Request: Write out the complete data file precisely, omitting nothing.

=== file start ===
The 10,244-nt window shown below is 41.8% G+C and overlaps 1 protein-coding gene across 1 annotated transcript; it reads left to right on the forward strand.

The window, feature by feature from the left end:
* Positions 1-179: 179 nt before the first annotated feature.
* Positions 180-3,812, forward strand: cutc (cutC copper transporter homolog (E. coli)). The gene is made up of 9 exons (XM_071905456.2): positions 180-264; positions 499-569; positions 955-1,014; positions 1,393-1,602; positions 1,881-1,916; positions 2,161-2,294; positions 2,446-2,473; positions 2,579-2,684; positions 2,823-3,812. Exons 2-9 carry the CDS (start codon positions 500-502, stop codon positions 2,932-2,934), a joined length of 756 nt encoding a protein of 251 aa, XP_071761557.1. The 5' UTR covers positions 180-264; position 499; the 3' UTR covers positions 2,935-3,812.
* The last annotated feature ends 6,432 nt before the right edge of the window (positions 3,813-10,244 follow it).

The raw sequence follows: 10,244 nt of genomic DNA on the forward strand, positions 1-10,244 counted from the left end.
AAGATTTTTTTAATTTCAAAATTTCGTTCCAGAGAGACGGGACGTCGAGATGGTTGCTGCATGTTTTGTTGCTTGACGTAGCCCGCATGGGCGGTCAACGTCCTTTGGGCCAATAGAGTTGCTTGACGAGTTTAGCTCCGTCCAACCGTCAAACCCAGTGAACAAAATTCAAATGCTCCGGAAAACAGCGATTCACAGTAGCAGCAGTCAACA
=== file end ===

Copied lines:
The 10,244-nt window shown below is 41.8% G+C and overlaps 1 protein-coding gene across 1 annotated transcript; it reads left to right on the forward strand.

The window, feature by feature from the left end:
* Positions 1-179: 179 nt before the first annotated feature.
* Positions 180-3,812, forward strand: cutc (cutC copper transporter homolog (E. coli)). The gene is made up of 9 exons (XM_071905456.2): positions 180-264; positions 499-569; positions 955-1,014; positions 1,393-1,602; positions 1,881-1,916; positions 2,161-2,294; positions 2,446-2,473; positions 2,579-2,684; positions 2,823-3,812. Exons 2-9 carry the CDS (start codon positions 500-502, stop codon positions 2,932-2,934), a joined length of 756 nt encoding a protein of 251 aa, XP_071761557.1. The 5' UTR covers positions 180-264; position 499; the 3' UTR covers positions 2,935-3,812.
* The last annotated feature ends 6,432 nt before the right edge of the window (positions 3,813-10,244 follow it).

The raw sequence follows: 10,244 nt of genomic DNA on the forward strand, positions 1-10,244 counted from the left end.
AAGATTTTTTTAATTTCAAAATTTCGTTCCAGAGAGACGGGACGTCGAGATGGTTGCTGCATGTTTTGTTGCTTGACGTAGCCCGCATGGGCGGTCAACGTCCTTTGGGCCAATAGAGTTGCTTGACGAGTTTAGCTCCGTCCAACCGTCAAACCCAGTGAACAAAATTCAAATGCTCCGGAAAACAGCGATTCACAGTAGCAGCAGTCAACA